That contraption in the far right corner emits heat when needed. Not this past week! But we gave the 3 ceiling fans a workout.
Only some 60 acres remain in May hands. I hope it will continue to so remain, for my father was born and raised on this property. In a way it is part of my home.
The northwest corner of the porch. Eventually, no doubt, that fallen pine tree will be removed, but my cousin and his wife have had too much to deal with this past year to worry about a fallen tree.
We Southerners do like our screened-in porches, and this is one of the most comfortable ones I know. It is especially pleasant upon an evening when my cousin has me down and opens up one of his fine Irish whiskies.
The visitors did dine out a couple of times, once at Roebuck Landing (I missed that one: I was mowing and otherwise engaged, but my sister and I did have lunch there Saturday after the cousins had left) and once at Pie Lab. But mostly they just stayed on the farm.
Martin's Store is still carrying its load of Virginia creeper. I think it is even more lush than in the last shots I posted.
That old wooden store used to be Mr. M. T. Martin's main store, facing the main road at the time and the railroad and depot just beyond the road. The brick store was built to face the new road to the south.
J. R. and Cousin Susie's house was just to the east of this opening. Just to the west was the Callahan house, to whom I am kin via the Hollis line that married into the Callahan line.
I love this ancient pecan, and that's why I featured it instead of the house.
This area has now become the meeting place for some of the younger males of Sawyerville. That's why the picnic table.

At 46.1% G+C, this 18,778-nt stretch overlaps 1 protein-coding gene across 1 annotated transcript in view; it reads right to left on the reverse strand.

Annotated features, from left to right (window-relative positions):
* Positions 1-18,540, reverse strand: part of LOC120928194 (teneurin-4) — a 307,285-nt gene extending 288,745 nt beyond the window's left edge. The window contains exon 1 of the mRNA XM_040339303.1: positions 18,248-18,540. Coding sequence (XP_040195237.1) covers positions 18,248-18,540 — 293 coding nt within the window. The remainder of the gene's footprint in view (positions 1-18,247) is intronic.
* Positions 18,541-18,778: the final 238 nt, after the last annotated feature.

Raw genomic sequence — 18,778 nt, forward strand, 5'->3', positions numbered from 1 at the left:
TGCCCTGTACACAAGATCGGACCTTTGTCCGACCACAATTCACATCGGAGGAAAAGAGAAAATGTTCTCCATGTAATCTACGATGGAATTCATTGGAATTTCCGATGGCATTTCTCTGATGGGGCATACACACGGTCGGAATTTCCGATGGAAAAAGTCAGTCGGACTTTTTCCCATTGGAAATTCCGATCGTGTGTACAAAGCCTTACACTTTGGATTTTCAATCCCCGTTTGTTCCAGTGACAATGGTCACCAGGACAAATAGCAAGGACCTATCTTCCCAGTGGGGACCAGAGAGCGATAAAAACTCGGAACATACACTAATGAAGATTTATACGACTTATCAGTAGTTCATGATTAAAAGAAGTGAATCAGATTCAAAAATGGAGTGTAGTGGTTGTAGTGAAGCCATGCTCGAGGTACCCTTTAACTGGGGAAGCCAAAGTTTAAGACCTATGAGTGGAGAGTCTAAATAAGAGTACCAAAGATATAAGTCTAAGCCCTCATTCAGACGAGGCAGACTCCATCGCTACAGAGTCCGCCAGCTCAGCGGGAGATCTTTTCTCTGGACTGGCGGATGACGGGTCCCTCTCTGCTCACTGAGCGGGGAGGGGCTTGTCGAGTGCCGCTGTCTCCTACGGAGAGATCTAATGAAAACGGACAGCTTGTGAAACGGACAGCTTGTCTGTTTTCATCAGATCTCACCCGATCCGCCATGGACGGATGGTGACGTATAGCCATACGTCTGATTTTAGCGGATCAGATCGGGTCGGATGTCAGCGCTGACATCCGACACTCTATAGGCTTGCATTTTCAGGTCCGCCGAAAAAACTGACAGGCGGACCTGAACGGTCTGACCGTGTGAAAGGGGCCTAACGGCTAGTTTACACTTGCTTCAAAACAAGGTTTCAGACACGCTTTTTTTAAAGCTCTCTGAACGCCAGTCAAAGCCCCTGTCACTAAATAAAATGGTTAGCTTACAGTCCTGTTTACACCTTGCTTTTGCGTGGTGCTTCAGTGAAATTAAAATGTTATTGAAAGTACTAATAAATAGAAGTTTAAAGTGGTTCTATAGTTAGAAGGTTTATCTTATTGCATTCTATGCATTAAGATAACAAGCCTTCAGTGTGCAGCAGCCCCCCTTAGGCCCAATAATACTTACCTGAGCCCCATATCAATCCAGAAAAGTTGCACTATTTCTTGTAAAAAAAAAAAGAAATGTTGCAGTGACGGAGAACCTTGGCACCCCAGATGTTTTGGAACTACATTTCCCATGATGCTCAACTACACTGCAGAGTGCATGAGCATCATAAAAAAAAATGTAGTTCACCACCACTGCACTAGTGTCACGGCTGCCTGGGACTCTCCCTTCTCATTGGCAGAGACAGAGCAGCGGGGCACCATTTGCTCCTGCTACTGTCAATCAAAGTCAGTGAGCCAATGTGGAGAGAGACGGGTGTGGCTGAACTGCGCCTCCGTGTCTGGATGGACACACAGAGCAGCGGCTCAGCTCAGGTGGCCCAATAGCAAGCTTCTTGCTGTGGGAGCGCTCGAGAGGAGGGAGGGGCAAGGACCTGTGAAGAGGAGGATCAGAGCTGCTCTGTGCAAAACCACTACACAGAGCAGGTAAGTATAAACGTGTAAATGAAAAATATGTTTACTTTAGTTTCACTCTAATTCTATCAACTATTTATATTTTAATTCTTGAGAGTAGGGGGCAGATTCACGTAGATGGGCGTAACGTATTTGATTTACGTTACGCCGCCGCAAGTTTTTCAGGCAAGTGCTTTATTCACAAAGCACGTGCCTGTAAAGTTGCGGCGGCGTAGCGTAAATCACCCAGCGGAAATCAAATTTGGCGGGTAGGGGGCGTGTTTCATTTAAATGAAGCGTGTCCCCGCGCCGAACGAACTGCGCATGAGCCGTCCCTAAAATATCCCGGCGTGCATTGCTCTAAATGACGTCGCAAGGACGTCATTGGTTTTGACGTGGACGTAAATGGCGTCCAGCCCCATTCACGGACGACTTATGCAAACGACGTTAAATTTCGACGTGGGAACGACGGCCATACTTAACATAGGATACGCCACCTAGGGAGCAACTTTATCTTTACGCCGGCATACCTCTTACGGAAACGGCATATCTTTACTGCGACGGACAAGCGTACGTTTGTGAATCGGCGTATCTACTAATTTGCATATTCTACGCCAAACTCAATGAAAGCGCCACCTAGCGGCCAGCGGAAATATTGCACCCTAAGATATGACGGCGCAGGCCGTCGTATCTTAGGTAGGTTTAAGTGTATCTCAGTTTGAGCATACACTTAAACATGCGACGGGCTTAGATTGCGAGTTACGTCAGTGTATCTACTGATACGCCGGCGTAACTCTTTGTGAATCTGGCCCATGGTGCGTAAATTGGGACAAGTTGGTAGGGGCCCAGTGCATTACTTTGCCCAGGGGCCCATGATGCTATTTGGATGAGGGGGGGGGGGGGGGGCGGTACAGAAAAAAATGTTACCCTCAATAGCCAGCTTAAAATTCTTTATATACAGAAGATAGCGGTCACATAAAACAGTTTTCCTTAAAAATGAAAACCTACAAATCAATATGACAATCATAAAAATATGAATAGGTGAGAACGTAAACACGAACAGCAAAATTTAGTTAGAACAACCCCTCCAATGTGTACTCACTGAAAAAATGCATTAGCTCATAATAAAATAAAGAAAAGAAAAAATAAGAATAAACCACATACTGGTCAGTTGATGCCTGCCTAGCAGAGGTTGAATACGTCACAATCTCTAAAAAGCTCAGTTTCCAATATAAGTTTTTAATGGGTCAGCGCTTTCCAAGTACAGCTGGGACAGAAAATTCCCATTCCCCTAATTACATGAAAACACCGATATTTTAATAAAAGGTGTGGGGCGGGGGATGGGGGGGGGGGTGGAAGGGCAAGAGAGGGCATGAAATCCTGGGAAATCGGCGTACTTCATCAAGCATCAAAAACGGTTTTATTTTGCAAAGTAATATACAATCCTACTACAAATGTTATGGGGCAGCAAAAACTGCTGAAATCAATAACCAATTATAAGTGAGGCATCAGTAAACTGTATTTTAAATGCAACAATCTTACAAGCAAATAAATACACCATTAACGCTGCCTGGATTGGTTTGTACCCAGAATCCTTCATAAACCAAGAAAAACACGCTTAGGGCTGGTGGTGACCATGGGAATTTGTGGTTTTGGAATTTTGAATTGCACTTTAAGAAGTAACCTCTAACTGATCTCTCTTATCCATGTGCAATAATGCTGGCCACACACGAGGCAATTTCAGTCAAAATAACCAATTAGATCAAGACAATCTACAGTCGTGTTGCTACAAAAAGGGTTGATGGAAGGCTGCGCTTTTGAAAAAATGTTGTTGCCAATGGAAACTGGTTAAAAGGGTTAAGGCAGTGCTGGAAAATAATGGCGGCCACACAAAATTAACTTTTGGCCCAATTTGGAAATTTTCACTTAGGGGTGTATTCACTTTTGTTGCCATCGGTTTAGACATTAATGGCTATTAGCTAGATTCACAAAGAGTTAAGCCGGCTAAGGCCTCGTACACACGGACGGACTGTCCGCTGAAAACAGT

We're back in front of Martin's Store looking slightly to the southeast to my house and yard and the trees down in the woods. I've still got some blooms on the magnolia tree which you may be able to make out if you enlarge the photo with a click.
Down the hill from the east of the house the Black-Eyed Susans are just starting to bloom. I've just now looked out the window to check, and even more are blooming. It will not surprise you to know that they are relatives of the sunflower. I think those tall green plants to the left are goldenrod, which will bloom in the late summer and early fall. I'm hoping during this year to get even more of the later-blooming yellow flowers, mostly in the coreopsis family, started in this wildflower patch. I'll have to mark some plants on the side of the road and retrieve some seed.
You will note the shoes of the photographer at the bottom of the picture. I would have tried to crop them out, but on my ancient Adobe Photoshop the cropping tool seems to have died.
More Black-Eyed Susans, just because I like them so much. The honeysuckle on the east fence is no longer in bloom, and one of these days I must tackle those vines!
I must say, I do think they are pretty!
Down the fence toward the garage is my stand of four-o'clocks. (It's just possible that they may be crowding out the day lilies! I just thought of that!) Of course these are not in bloom yet, but in a few weeks they will be.
The woods are still lush, and I'm pleased that the grass in my yard is making an effort finally. Maybe it will recover from past droughts and the cold winter after all.
This is the tallest of my tulip poplars down in the woods. I love the yellow-green blooms, but I rarely get to see them now since I had to have the big one in the yard to the east of my house taken down.
I've always loved a sky with blues and whites and grays all mixed up together.
I'll shut up now and leave you with one more shot of sky: